A man said, “Last night I was sitting on the sofa watching TV when I heard my wife’s lovely voice from the kitchen.”
“What would you like for dinner my love . . . chicken, beef or lamb?”
I said, “Thank you, I’ll have chicken.”
She replied, “You’re having soup. I was talking to the cat.”
(Bill Kerley, Houston Chronicle).
Another person wrote: “I love my husband very much. I like giving him back rubs, massaging his head, cuddling and kissing him. In return he does the same for his motorcycle and his fishing boat. His motorcycle and the fishing boat are the only things he cares about. They do nothing for me except standing on my driveway.”
I have never heard of anyone complaining that he or she has received so much love and affection; but I do have heard many people complaining of not receiving enough love and affections from others.
Last year (2009), Derrion Albert, a 16 years old honor student, was killed in the street of Chicago while others standing by watching him being attacked by four other youths without doing anything to stop the attack. It was even worst when news reported that two security guards of a building nearby, saw the attack and did nothing to stop it.
In New York City a mailman, shot by a sniper, was ordered to leave a building lobby. He was ordered to leave because he was dripping blood.
In Oklahoma City a woman gave birth unexpectedly on a city sidewalk. Bystanders turned their faces and ignored her. A taxi driver looked, and then sped away. A nearby hotel refused to provide her a blanket.
In Dayton, Ohio, a dozen people saw a woman drive her car into the Miami River. They watched indifferently as the woman climbed on the car’s roof and screamed that she couldn’t swim. The woman drowned (King Duncan, www.Sermon.con).
It is horrible to hear news like these, but incidents like this have happened. This is the symptom of apathy. Apathy has been defined as loss of motivation, interest or emotions. When and what make people become lack of interest and concern for others?
Years ago on a seminary campus a New Testament professor was lecturing on the parables. This professor was known for his strictness. He often penalized students even if they were tardy! After spending a fair amount of time on the parable of the Good Samaritan, he posted a notice on the board telling the students that that day’s class was being moved to the other side of the campus. On the only route to the new class room, he staged a drunk lying on the ground asking for help. To the professor's amazement, not one of the students stopped to help this man--they all were in too big of a hurry to get to class lest they be penalized for being late (Johnny Dean, www.eSermons.com).
Be kind to people. We all appreciate people who take time to show kindness to us. The world needs kindness so much. We need kindness. You never know what sort of battles other people are fighting. Often just a soft word or a warm compliment can be immensely supportive. You can do a great deal of good by just being considerate, by extending a little friendship, going out of your way to do just one nice thing, or saying one good word to others.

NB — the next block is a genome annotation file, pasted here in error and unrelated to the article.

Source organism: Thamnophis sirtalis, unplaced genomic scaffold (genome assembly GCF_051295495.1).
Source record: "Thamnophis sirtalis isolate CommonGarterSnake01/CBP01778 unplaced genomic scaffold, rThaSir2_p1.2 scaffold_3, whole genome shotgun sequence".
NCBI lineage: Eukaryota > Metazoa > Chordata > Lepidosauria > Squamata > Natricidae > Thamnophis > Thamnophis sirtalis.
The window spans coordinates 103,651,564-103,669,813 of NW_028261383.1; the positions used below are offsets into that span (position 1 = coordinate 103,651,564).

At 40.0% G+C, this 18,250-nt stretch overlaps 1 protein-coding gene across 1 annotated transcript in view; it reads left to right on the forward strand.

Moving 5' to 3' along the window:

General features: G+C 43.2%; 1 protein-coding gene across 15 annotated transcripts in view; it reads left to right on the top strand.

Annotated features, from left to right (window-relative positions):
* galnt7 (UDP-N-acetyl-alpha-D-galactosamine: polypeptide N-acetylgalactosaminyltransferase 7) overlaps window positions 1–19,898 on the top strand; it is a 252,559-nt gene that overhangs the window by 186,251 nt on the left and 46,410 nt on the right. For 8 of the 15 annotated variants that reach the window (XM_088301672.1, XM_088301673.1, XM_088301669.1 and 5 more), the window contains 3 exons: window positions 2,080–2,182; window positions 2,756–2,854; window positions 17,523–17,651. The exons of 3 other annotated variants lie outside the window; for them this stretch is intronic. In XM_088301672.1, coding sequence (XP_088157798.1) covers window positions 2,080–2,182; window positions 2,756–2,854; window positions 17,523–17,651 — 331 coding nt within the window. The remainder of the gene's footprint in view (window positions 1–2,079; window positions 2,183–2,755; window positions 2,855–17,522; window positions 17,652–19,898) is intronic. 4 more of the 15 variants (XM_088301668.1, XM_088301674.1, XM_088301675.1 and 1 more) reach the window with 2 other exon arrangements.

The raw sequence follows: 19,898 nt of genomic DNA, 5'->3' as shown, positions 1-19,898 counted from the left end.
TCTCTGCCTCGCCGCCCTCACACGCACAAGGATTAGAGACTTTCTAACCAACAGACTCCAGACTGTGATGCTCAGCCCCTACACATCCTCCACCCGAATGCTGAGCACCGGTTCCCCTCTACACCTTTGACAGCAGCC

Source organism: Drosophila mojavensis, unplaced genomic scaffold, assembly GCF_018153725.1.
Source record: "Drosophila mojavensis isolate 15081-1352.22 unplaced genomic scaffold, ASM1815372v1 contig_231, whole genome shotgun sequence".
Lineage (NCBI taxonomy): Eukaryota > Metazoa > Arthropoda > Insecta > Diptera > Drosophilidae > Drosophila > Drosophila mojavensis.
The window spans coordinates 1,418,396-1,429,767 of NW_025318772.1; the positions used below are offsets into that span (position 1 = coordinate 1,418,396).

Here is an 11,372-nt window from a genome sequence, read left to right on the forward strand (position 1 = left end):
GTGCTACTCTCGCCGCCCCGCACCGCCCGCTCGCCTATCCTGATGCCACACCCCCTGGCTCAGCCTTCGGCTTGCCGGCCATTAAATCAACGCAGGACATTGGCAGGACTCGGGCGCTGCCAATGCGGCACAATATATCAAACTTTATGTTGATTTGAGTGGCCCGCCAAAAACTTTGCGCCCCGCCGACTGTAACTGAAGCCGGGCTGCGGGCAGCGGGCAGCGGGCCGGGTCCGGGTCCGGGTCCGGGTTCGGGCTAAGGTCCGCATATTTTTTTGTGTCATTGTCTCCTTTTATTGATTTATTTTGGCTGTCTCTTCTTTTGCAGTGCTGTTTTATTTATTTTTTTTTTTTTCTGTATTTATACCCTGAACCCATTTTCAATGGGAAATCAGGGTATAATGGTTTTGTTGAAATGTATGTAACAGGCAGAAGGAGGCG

A young woman wrote to Abby,
Dear Abby: I am writing to thank the schoolteachers, librarians and counselors who were kind to me when I was an at-risk child. My mother was mentally ill, my father was absent, and the school was my haven. I often wish I could tell some of those adults who helped me along the way that I did make it, that I turned out OK, and that I’m so grateful for the little and big ways they intervened in my life.
To all who serve children: Please know that even very small kindnesses give hope and strength to the child who doesn’t receive them elsewhere.”-Turned out OK.
One special joy for me to be the pastor at our parish (St. Bart’s) is your kindness. Whenever I ask for your support, I always receive more than expected. The hospitality ministry has chosen their motto, “Father asks, we serve!” Last week, when his term as the Grand Knight of the KC Council 6950 was over, Chic Saez stepped down from his position; he sent me note to reassure me of his support by saying that he is only a phone call away. It is always good to hear someone telling me, “Call me when you need me!” I cannot name all of your kindness here, but you and I are trying to be like the Samaritan in the Gospel parable today. Who was that Samaritan?
According to the commentary from Origen of Alexandria (c. 185 AD - c. 254):
Anyone could be that wounded traveler. Neither the law, nor the prophets could save him. Only Jesus, the Samaritan, who, moved with compassion, came upon us, bore our sins and suffered on our behalf. He brought us into the Church. He entrusted our lives to the care of Church until He returns.
To answer the question from the Scholar of the law, “What must I do to inherit eternal life?” Jesus gave this parable and told the Scholar as well every one of us, “Go and do likewise.”
A former English Communist returned from China, told of her experiences there and mentioned in particular what she had observed at a mission hospital conducted by a group of Catholic nursing Sisters.
“What I saw was hard to believe,” she confided to a gathering of Protestant women at the Hotel Commodore in New York.
“There was scarcely a square foot in the whole place not covered by some poor Chinese sick or wounded. Yet nobody was turned away. Some spot was found for everyone. And what care they got! Every person was treated with a tender and tireless solicitude I have seldom seen.”
“The Sisters in charge of the hospital obviously were Europeans, but from what country I wasn’t sure. So I asked the Sister Superior, “Sister, to what country do you and the other nuns belong?”
Without a moment’s hesitation she replied in words I’ll never forget: “We belong to no country. We belong to the world. We are sisters in Christ. We are sisters of all men.” (Treasury of Catechism Stories # 172).